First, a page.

Here's the problem with a Ponzi Scheme: You can only really steal most of the money people give you, and eventually it'll collapse. At that point, expect some legal consequences. Maybe you can steal enough to keep yourself afloat during your flee from justice?
It's a bad life, the life of inevitably-discovered crimes. What can I say.
What would be better, really, would be if you could steal a little bit, in a complicated way, and use that as bait to get more clients through the door. After all, there's no fundamental reason that fund returns are the only reason people would pour money in. All you need is for them to invest – if it's because they feel you're lucky, generically, because of their astrology signs, for instance, all the better – it means you can pay out less when people want their money out. This fund didn't work out, sorry – try again when omens favor alpha. At the end of the day, fake excess returns are one of the more expensive ways to defraud someone, when you think about it.
Better to have a private fund, available only to people you trust. That one could be the best in the world! And you'd sell other funds to outsiders – they can trust your expertise, after all, see, you have the highest returning fund in the world.
These other funds, of course, might occasionally lose money. Maybe they bought up a lot of a certain stock, and then it lost value. Would you be obligated to disclose that it might have lost that value because your private fund already owned the stock and sold it off after the public fund bought in? I'm not a lawyer, but I've never seen such a disclosure, and given it's a private fund, I suspect it isn't needed.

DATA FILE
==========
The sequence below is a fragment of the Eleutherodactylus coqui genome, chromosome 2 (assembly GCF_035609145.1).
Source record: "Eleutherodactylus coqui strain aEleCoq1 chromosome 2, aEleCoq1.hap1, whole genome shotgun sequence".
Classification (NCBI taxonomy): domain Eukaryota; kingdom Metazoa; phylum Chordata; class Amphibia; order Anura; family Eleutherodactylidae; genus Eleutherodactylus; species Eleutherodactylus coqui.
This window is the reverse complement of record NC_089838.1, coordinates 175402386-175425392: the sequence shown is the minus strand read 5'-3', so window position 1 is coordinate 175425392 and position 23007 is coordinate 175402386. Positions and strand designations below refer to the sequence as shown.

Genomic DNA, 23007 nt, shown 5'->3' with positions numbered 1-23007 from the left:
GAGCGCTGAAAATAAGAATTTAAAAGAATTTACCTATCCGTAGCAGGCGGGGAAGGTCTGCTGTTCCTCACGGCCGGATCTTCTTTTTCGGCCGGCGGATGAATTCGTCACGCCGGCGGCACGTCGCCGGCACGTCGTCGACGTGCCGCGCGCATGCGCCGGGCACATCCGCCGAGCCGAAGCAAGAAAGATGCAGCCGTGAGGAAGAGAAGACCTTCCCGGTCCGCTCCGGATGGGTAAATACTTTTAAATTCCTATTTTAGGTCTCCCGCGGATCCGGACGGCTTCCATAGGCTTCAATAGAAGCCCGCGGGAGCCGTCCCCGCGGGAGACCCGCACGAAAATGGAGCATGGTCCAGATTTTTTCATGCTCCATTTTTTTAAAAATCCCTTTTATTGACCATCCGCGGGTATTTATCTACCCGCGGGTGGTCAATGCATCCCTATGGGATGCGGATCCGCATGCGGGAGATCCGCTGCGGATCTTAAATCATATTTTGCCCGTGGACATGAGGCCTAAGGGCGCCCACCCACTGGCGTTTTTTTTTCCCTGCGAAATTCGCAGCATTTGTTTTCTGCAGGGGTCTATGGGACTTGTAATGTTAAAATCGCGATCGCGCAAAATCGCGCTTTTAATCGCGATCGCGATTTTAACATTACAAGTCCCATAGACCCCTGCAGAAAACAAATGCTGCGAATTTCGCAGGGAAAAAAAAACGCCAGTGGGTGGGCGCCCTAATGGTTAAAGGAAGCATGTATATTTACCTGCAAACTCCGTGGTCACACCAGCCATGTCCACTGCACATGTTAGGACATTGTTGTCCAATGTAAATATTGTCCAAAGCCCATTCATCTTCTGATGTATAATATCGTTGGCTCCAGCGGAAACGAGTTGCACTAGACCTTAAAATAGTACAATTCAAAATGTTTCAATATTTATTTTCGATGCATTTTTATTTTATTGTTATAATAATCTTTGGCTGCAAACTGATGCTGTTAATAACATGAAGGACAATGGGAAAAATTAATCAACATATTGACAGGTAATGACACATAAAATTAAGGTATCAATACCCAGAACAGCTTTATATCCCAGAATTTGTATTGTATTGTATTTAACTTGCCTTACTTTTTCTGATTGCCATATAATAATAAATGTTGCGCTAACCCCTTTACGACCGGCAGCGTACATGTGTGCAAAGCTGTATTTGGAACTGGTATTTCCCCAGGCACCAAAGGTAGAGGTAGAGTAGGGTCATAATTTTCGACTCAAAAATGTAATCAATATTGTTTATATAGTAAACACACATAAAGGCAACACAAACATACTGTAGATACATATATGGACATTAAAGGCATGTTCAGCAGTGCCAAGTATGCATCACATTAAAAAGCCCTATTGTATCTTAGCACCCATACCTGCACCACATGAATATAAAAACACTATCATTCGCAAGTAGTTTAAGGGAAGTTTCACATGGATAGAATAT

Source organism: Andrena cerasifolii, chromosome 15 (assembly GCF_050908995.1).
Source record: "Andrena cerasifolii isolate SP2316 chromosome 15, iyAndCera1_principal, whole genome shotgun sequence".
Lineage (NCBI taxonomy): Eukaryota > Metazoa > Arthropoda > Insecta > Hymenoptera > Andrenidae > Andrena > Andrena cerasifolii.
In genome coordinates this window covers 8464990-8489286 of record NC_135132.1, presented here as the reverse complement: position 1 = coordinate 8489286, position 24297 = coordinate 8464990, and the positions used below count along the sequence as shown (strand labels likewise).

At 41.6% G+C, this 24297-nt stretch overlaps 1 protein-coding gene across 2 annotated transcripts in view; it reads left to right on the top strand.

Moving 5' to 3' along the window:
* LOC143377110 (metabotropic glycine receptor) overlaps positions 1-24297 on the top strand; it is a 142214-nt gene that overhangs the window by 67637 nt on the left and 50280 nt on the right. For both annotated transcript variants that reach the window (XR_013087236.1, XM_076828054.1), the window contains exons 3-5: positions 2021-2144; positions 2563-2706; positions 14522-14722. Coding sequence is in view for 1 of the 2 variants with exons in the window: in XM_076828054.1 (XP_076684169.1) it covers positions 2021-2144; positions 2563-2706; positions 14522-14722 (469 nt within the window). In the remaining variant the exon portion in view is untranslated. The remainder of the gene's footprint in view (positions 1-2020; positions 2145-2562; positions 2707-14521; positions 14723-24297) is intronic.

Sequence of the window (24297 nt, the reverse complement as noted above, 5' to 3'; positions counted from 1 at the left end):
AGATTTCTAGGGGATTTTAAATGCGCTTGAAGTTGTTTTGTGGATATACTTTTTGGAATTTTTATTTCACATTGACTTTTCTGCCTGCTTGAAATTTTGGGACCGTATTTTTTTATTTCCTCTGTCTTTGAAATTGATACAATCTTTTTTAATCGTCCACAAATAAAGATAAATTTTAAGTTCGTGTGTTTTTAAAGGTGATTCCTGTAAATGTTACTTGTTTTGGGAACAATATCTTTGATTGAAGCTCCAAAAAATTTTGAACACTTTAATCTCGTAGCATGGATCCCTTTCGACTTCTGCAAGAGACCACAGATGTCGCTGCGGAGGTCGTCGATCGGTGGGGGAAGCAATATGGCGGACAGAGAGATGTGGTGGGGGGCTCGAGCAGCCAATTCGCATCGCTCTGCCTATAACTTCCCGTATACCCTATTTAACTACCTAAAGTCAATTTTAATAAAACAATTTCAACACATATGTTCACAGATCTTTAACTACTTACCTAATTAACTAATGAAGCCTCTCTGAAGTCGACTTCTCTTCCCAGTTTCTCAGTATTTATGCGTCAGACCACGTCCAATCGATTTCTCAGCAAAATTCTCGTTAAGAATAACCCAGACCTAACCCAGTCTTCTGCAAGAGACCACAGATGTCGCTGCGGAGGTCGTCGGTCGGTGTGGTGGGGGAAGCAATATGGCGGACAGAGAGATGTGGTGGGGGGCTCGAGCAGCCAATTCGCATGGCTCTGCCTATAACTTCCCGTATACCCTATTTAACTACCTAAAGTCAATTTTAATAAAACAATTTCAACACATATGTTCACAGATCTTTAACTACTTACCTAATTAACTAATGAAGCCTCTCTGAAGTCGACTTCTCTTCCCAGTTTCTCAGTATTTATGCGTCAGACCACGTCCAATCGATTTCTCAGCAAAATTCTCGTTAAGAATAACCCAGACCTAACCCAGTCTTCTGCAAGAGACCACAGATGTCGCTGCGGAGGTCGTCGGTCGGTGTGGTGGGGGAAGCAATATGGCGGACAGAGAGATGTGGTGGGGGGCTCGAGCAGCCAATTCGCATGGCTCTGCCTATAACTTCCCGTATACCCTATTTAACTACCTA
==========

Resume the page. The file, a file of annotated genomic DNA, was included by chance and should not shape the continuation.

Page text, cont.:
That example might (technically) be an illegal pump and dump. But you can find bad bets much easier than good ones, and having funds with different risk profiles be on opposite sides of a bet might be legal in many circumstances. The point is, even without bookkeeping shenanigans, stealing from one fund to make another risk is possible, so long as the private fund can remain completely secret. It's likely many insiders – who can only purchase the fund – wouldn't have access to trade timings fine enough to detect this in a computer-based trading firm.
And wouldn't you know it, the top-returning fund is a private fund by an automated trading firm. To see one group on top for so long in as dynamic a field as computer-directed stock trading is quite impressive.
Of course, real life isn't nearly as interesting as a thought experiment. No, we may be doomed to a totally boring, legal and even moral leading hedge fund. It saddens me to think this high stakes The Sting-esque gambit exists only in my mind. I've seen no indication of impropriety. But a naive guess, based on implausible returns, might inspire a crime, and this is one I'm not sure we have the tools to detect.